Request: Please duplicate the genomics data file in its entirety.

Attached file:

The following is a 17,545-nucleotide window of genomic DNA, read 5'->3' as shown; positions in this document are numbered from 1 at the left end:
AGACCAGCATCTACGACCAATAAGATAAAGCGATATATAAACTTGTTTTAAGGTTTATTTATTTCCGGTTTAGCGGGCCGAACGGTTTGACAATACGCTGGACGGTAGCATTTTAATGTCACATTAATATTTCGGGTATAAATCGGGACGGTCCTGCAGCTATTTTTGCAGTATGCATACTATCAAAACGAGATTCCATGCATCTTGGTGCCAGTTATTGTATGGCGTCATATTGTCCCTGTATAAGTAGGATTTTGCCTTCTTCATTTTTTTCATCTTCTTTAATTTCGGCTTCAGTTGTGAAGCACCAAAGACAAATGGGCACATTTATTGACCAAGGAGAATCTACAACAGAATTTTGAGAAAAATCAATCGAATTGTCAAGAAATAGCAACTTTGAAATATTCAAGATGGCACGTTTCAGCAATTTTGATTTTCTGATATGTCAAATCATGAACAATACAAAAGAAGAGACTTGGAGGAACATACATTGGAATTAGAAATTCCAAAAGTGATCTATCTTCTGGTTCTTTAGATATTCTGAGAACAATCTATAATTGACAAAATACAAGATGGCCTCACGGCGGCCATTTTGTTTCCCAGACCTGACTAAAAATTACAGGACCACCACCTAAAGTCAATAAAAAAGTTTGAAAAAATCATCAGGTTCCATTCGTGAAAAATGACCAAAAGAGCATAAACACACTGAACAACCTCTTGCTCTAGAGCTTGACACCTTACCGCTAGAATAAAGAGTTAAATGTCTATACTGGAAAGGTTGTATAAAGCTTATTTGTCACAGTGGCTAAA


The following is a 17,545-nucleotide window of genomic DNA, read 5'->3' as shown; positions in this document are numbered from 1 at the left end:
AGACCAGCATCTACGACCAATAAGATAAAGCGATATATAAACTTGTTTTAAGGTTTATTTATTTCCGGTTTAGCGGGCCGAACGGTTTGACAATACGCTGGACGGTAGCATTTTAATGTCACATTAATATTTCGGGTATAAATCGGGACGGTCCTGCAGCTATTTTTGCAGTATGCATACTATCAAAACGAGATTCCATGCATCTTGGTGCCAGTTATTGTATGGCGTCATATTGTCCCTGTATAAGTAGGATTTTGCCTTCTTCATTTTTTTCATCTTCTTTAATTTCGGCTTCAGTTGTGAAGCACCAAAGACAAATGGGCACATTTATTGACCAAGGAGAATCTACAACAGAATTTTGAGAAAAATCAATCGAATTGTCAAGAAATAGCAACTTTGAAATATTCAAGATGGCACGTTTCAGCAATTTTGATTTTCTGATATGTCAAATCATGAACAATACAAAAGAAGAGACTTGGAGGAACATACATTGGAATTAGAAATTCCAAAAGTGATCTATCTTCTGGTTCTTTAGATATTCTGAGAACAATCTATAATTGACAAAATACAAGATGGCCTCACGGCGGCCATTTTGTTTCCCAGACCTGACTAAAAATTACAGGACCACCACCTAAAGTCAATAAAAAAGTTTGAAAAAATCATCAGGTTCCATTCGTGAAAAATGACCAAAAGAGCATAAACACACTGAACAACCTCTTGCTCTAGAGCTTGACACCTTACCGCTAGAATAAAGAGTTAAATGTCTATACTGGAAAGGTTGTATAAAGCTTATTTGTCACAGTGGCTAAA